BWW Review: AGAIN, Trafalgar Studios
Again, written by Stephanie Jacob, is a short one-act play about a family reuniting after an undefined amount of time apart. How will the relationships play out when they're all back in the bosom of the home they shared together for so many years?
Billed as comedy and drama, there are certainly elements of both, but for me the piece falls into a no man's land between the two. The comedy didn't produce the laugh count to make me feel like I'd had a fun night, and the drama wasn't intense enough for the tale not to be whisked out of my head by the cold February London air.
That said, there are some enjoyable aspects to the play, in particular the performances of Natasha Little as mother Louise and Rosie Day as daughter Izzy (without whom I'd be inclined to drop a * from my rating).
Little's performance is pleasantly nuanced; a mum finding herself trying to keep the peace whilst inwardly despairing about the antics of her offspring and feeling in limbo between her past life with husband Tom (Chris Larkin) and whatever her future might hold.
Day's Izzy is unreliable and unpredictable, flicking almost instantaneously between sarcasm and tears. For me her performance had a touch of the Billie Pipers, which makes me think she could be one to watch.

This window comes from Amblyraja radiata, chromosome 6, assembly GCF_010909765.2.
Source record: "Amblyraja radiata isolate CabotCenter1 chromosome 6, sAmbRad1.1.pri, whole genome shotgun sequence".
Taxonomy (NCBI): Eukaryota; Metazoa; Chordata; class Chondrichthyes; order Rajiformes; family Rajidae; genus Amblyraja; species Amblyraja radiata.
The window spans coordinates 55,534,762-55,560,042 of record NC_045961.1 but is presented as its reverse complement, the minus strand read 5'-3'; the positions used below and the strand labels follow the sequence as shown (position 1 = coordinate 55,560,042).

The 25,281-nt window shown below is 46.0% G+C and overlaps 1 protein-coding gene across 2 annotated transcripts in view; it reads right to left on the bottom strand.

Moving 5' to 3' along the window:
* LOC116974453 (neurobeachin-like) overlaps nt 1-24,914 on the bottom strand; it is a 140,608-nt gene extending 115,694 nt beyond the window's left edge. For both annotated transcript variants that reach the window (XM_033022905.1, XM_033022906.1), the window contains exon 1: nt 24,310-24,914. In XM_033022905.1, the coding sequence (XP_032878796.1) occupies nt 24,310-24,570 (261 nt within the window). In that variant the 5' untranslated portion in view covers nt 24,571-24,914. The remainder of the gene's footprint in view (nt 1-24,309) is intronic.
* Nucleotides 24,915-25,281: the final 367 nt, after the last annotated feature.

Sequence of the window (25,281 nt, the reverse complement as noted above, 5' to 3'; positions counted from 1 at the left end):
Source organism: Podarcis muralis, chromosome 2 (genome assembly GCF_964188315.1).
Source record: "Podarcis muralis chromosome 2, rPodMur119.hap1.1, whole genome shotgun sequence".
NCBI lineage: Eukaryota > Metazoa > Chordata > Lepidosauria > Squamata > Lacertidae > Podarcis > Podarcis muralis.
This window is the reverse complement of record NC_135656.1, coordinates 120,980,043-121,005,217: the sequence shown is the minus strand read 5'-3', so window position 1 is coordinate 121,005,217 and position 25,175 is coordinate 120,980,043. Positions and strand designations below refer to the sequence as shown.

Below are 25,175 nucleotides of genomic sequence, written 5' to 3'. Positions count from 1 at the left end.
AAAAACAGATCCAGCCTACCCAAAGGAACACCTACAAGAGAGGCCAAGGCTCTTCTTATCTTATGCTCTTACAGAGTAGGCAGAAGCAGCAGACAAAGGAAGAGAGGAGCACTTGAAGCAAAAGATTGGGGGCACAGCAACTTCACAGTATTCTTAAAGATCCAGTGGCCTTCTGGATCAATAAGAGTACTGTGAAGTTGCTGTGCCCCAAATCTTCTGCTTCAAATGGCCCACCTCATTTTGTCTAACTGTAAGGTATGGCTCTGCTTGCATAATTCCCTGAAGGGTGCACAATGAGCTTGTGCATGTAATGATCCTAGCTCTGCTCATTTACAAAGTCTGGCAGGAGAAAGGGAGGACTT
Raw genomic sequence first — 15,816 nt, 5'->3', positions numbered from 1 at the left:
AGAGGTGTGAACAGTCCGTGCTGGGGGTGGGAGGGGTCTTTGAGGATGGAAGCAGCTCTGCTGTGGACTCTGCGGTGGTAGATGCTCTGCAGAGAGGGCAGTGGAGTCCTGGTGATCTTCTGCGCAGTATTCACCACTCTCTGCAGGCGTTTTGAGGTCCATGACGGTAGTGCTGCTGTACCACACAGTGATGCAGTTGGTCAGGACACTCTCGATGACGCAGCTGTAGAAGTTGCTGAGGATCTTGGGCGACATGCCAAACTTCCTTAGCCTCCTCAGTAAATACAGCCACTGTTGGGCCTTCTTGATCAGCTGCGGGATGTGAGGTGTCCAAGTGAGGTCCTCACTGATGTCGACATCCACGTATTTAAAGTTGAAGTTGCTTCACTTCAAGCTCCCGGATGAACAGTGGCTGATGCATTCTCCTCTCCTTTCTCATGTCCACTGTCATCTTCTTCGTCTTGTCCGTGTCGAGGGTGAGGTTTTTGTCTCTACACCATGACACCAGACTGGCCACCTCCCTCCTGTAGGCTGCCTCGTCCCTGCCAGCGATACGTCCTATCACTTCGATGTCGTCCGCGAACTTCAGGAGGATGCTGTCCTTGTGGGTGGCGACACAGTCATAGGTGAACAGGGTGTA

Son Adam is played by Charles Reston as straight-laced and academically-minded, which helps to increase the impact of one particularly unpleasant verbal attack on one of his family members. Larkin's Tom seems slightly downtrodden but clearly still cares a lot for his kids and ex-wife in spite of past misdemeanours.
One of my biggest issues with this play is that none of the characters really drew me in. I didn't feel strongly enough about any of them to really care about their fates - finding myself admiring one of the actor's shoes for a minute or two is a strong indication that a play is failing to grab me.
A few other elements didn't quite work for me either. Firstly, some very short interjections, presumably meant to represent the characters' internal monologues and thrown out to make the audience laugh, fell almost totally flat - and the accompanying lighting changes were too subtle, even in the small space of Trafalgar Studios 2.
The way in which the play is structured - intended, I think, to be one of its defining features - also didn't cut it for me. I've seen this particular theatrical device (which I won't reveal as the programme notes indicate writer Jacob is keen to avoid spoilers) executed to brilliant effect in a couple of other shows.
Here, it just served to confuse me about the progression of the story and break up the rhythm, preventing the reality of the characters' relationships from fully developing.
I definitely applaud Trafalgar Studios for taking a chance on bringing new shows and less well-known playwrights into the West End - but on this occasion, it's a gamble that hasn't quite paid off.
Photo credit: Zute Lightfoot